Re: Lambda's in GCC

"Ben Bacarisse" <ben.usenet@xxxxxxxxx> wrote in message
Joe D <joe.davis512@xxxxxxxxx> writes:

I'm posting this in case someone finds it useful, I've already posted
it a couple of times in answers to stack overflow. It's an macro to
create lambda expressions in GCC, however it only works in GCC no
other compilers support it (not even clang).

#define lambda(return_type, body_and_args) \
({ \
return_type __fn__ body_and_args \
__fn__; \

Use it like this:

int (*max)(int, int) = lambda (int , (int x, int y) { return x > y ?
x : y; });

I don't think that is enough like a normal lambda to call it a lambda.
As I understand the GCC extension you are using, it can't capture
bindings that are in scope when the lambda returns its pointer.



I once considered something similar (although possibly with variable
capture) as a compiler extension with a syntax like:
<type>(<args>) { <body> }

so, for example:
int(int x, int y) { x+y; }
would behave similarly to a lambda.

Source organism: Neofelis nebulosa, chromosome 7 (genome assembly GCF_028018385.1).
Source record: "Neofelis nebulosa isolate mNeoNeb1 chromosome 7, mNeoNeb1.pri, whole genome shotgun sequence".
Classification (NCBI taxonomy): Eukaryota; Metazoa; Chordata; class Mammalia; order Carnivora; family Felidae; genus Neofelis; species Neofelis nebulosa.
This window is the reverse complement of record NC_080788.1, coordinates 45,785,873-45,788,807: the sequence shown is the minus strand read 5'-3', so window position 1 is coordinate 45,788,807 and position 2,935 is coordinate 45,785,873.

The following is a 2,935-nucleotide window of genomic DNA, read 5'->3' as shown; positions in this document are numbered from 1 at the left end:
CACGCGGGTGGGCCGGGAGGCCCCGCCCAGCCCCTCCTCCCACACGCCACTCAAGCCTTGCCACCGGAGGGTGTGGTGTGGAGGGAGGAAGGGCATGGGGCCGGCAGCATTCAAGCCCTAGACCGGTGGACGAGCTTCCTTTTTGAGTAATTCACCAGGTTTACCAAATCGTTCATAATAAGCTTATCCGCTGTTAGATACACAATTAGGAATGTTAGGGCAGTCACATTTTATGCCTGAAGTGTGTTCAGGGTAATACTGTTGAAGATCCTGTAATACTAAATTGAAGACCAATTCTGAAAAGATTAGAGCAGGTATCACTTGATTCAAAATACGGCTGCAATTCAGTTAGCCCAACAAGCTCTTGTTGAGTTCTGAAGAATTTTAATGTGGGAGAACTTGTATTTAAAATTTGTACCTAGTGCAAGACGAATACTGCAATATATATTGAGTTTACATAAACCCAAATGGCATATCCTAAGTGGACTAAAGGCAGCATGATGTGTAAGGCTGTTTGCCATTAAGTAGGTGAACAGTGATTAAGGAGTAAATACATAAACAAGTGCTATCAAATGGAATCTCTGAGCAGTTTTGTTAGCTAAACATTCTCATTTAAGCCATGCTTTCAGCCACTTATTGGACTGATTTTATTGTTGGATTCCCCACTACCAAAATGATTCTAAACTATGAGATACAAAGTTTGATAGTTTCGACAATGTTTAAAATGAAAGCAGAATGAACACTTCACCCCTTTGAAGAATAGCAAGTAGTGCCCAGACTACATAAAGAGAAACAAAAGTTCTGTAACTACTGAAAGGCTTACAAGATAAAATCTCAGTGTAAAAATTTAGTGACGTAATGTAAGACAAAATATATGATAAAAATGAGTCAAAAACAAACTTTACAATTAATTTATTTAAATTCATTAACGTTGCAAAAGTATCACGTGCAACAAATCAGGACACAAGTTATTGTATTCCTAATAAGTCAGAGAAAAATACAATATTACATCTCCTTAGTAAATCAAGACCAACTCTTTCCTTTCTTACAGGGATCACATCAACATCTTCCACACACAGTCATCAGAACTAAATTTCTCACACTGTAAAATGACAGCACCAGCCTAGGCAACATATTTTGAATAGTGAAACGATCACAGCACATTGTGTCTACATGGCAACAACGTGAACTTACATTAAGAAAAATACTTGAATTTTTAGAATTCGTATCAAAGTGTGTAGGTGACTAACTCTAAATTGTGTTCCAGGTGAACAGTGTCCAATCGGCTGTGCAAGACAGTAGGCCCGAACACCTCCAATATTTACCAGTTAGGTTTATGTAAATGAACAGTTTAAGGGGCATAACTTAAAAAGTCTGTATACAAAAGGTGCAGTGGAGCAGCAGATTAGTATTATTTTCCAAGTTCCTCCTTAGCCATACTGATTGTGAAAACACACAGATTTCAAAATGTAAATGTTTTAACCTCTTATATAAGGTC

or, a keyword like "__fun" could reduce the addition of parser complexity
(or possible ambiguity).

however, I never really implemented this feature (I started later becomming
a bit more conservative with compiler extensions, mostly since I tend to
share a lot of code between my compiler and native compilers such as GCC or
MSVC, and more "extreme" compiler extensions essentially get in the way of

the result then is that most of my extensions either:
exist in existing compilers;
serve some "necessary" role (can't be reasonably done by other means, rare);
offer a performance advantage and can be trivially emulated (such as my
vector extensions, which can use built in vectors in my compiler, and fall
back to generic SIMD types or structs for other compilers, and are generally
wrapped in macros or inline functions which themselves use the
compiler-specific mechanisms).

since a lambda does none of the above, I haven't added it.

or such...